It's a minefield out there, you see.  First of all, nothing means anything.  If you write but don't have a book out you could be "pre-published" or "unpublished" or "a writer but not an author" or an "aspiring author" or just a damn "author."  Not to mention "agented" or "unagented."  If you have a contract with the Big 6 (or "Big 5+1", or just "Big 5"), sometimes it's called "traditional publishing" and sometimes it's called "legacy publishing" and sometimes it's just called "publishing" as though nothing else counts.  And if you released your book yourself, my God, you could be an "author-publisher," an "indie author," "self-published," or just damn "unpublished" as far as some people are concerned.

And pretty much every single one of these terms is emotionally charged to certain segments of the population.  (I'm not even kidding.  Try calling someone "self-published" when they describe themselves as an "author-publisher."  Let me know how that pans out for you.)

So.  What the heck am I?  Well, I guess I'm an "indie."  That's fine if someone wants to call me that.  If someone wants to call me "traditionally published," too, I'm fine with that.  The only time I really worry about it is when a reviewer specifies they don't accept...some kind of which case I call myself the one they do accept. 

I went with a small publisher for all three of my novels.  One was published with Red Adept Publishing, a very new and impressive press out of Raleigh, NC.  The other two were with Severed Press, a well-regarded horror publisher out of Hobart, Australia.  (Fun fact: if I ever have a dispute with my publisher, by contract I have to present at the courthouse in Tasmania.)

My publishers took care of all the crap work as far as I'm concerned.  They did the covers, the editing, the accounting, and some of the marketing.  I still have to market quite a bit myself.  For instance, um, writing blogposts like this.  (Beats genetically engineering an albino gorilla to shout "BUY BRAINEATER JONES!" from the rooftops, I guess.)

So I'm kind of a hybrid?  But I'm also not that, because "hybrid author" is a whole other thing I don't even want to get into right now.

But here's what I want to say about being "indie" if that is what I am.  ("Jesus," I can hear you all saying, "Only took you until 500 words into your 800 word essay to get to the point, huh, Hemingway?")  The people that I have met in this business are a point of joy in my life.  There are fellow Red Adept authors, like Mary Fan, Elizabeth Corrigan, and Claire Ashby, who I speak to literally every day for support.  There are Severed authors like Ian McClellan and H.E. Goodhue who I can commiserate with on how to fix a scene, how to get the most gore out of my zombie, what, exactly, would come out if you ripped someone's face off, all that important stuff.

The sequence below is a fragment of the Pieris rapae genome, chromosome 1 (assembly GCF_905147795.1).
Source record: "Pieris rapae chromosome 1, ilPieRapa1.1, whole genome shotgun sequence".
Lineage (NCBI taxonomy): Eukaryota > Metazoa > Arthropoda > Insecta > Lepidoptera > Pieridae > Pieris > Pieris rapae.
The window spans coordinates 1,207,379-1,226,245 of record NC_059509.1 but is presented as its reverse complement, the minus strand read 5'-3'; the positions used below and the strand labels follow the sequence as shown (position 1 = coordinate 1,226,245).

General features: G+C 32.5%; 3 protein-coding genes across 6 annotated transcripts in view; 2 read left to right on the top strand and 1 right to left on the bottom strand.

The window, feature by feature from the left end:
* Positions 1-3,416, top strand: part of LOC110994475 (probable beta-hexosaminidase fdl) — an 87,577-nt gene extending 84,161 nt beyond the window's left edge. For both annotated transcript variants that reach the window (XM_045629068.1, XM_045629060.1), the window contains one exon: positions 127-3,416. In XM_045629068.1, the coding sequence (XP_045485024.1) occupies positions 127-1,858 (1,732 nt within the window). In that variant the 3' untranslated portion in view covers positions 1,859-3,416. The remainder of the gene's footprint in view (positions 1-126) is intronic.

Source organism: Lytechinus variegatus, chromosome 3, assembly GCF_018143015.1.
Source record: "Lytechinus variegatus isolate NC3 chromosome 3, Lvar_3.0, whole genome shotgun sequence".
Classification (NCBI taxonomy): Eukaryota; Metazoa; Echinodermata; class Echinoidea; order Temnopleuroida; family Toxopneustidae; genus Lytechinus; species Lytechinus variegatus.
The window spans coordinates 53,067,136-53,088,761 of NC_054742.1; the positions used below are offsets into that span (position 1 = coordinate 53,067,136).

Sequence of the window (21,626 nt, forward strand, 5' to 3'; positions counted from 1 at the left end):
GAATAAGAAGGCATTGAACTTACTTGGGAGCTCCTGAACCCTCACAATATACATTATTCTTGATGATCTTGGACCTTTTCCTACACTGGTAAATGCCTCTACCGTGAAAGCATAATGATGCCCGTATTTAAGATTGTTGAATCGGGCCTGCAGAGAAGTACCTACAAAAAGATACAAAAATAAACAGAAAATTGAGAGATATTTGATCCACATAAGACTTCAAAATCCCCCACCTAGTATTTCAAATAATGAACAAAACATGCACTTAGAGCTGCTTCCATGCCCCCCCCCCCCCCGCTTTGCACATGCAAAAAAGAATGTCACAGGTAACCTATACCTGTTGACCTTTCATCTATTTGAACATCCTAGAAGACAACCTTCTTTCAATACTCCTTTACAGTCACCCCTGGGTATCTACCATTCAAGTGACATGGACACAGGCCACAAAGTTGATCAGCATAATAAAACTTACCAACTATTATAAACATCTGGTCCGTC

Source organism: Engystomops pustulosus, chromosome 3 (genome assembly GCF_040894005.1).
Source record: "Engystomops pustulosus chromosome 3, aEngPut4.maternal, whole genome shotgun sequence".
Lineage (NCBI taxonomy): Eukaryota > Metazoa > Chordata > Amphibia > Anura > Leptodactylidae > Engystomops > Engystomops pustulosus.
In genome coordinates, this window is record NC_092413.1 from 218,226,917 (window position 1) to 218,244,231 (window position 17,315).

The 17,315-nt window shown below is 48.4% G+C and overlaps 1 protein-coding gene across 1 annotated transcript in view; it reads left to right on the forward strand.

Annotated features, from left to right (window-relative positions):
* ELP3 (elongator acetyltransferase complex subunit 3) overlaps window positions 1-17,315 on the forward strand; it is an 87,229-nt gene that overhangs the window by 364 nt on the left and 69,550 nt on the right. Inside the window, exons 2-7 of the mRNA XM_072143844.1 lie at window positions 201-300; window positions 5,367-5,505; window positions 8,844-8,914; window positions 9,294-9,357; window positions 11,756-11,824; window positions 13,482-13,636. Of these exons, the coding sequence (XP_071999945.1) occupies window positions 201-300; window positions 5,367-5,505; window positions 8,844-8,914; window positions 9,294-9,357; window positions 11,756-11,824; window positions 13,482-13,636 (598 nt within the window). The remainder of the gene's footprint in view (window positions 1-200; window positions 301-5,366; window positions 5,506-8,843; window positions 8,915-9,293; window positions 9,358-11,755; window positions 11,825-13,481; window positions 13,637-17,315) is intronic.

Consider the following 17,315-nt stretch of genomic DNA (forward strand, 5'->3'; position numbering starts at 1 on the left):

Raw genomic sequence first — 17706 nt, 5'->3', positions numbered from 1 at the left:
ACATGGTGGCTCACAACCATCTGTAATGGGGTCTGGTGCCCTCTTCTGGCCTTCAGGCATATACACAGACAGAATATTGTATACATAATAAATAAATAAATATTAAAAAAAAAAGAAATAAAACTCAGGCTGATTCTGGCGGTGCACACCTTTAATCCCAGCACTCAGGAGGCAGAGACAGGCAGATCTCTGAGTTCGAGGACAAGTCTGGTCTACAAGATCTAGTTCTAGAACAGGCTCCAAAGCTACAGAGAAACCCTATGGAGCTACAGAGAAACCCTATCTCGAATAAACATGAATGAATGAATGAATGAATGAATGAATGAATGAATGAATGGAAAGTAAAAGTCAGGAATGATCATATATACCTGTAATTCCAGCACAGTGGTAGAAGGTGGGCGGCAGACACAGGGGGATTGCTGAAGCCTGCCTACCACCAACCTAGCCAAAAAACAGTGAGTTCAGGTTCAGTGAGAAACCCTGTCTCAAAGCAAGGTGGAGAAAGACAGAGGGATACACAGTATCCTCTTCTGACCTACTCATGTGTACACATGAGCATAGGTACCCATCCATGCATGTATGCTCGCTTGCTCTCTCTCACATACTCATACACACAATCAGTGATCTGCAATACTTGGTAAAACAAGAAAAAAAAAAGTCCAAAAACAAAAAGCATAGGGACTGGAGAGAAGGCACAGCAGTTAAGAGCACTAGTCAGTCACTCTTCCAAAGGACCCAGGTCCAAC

And then there are the fans.  No screaming groupies yet.  (Although you know where to find me, ladies.)  But I have people who message and e-mail me to say they like my work.  Or they leave reviews and say, "I never left a review before, but I wanted Steve to know..."  And then there are professional reviewers, people like Shana Festa, who, despite putting me at the kiddie table, I still tolerate, and Syliva Bagaglio and Sharon Stevenson and Nikki Howard and and and (and hopefully Lori if I haven't rambled on too long already.)  People who eagerly gobble up my books, tell the world about them, and even talk to me afterwards.

So, whatever "indie" means, if being indie means I get to be a part of this community, then I'm indie all the way, baby.  *shotguns can of PBR*

Wednesday, December 24, 2014

A TNBBC Twist on "Top 2014" Lists

We've been putting our own little spin on Top End-of-the-Year Lists for three years running. In the past, we had asked small press authors to share some of their favorite reads from the year. This year, we're shaking things up again and asking our review contributors to share theirs....